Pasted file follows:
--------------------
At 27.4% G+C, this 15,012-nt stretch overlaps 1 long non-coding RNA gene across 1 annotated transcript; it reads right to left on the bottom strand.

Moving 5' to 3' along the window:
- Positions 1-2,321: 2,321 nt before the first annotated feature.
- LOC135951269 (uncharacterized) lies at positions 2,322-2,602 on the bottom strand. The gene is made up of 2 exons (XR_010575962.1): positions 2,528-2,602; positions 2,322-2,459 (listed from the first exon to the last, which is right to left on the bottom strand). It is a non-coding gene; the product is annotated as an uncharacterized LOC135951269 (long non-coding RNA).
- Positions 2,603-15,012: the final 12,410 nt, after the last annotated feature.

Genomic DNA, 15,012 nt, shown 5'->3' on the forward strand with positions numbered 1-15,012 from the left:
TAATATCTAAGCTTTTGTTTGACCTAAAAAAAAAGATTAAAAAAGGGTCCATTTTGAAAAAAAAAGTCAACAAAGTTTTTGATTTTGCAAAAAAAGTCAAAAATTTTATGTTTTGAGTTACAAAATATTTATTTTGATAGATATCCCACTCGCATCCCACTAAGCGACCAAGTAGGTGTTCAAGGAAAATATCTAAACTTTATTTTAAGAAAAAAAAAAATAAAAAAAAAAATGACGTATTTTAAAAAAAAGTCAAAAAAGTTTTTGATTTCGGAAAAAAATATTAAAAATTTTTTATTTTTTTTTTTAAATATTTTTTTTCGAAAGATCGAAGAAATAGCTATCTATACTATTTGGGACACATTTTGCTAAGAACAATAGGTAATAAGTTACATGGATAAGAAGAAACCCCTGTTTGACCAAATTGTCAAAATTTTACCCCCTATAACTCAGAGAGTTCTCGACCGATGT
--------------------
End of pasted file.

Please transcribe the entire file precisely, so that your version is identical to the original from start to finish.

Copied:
At 27.4% G+C, this 15,012-nt stretch overlaps 1 long non-coding RNA gene across 1 annotated transcript; it reads right to left on the bottom strand.

Moving 5' to 3' along the window:
- Positions 1-2,321: 2,321 nt before the first annotated feature.
- LOC135951269 (uncharacterized) lies at positions 2,322-2,602 on the bottom strand. The gene is made up of 2 exons (XR_010575962.1): positions 2,528-2,602; positions 2,322-2,459 (listed from the first exon to the last, which is right to left on the bottom strand). It is a non-coding gene; the product is annotated as an uncharacterized LOC135951269 (long non-coding RNA).
- Positions 2,603-15,012: the final 12,410 nt, after the last annotated feature.

Genomic DNA, 15,012 nt, shown 5'->3' on the forward strand with positions numbered 1-15,012 from the left:
TAATATCTAAGCTTTTGTTTGACCTAAAAAAAAAGATTAAAAAAGGGTCCATTTTGAAAAAAAAAGTCAACAAAGTTTTTGATTTTGCAAAAAAAGTCAAAAATTTTATGTTTTGAGTTACAAAATATTTATTTTGATAGATATCCCACTCGCATCCCACTAAGCGACCAAGTAGGTGTTCAAGGAAAATATCTAAACTTTATTTTAAGAAAAAAAAAAATAAAAAAAAAAATGACGTATTTTAAAAAAAAGTCAAAAAAGTTTTTGATTTCGGAAAAAAATATTAAAAATTTTTTATTTTTTTTTTTAAATATTTTTTTTCGAAAGATCGAAGAAATAGCTATCTATACTATTTGGGACACATTTTGCTAAGAACAATAGGTAATAAGTTACATGGATAAGAAGAAACCCCTGTTTGACCAAATTGTCAAAATTTTACCCCCTATAACTCAGAGAGTTCTCGACCGATGT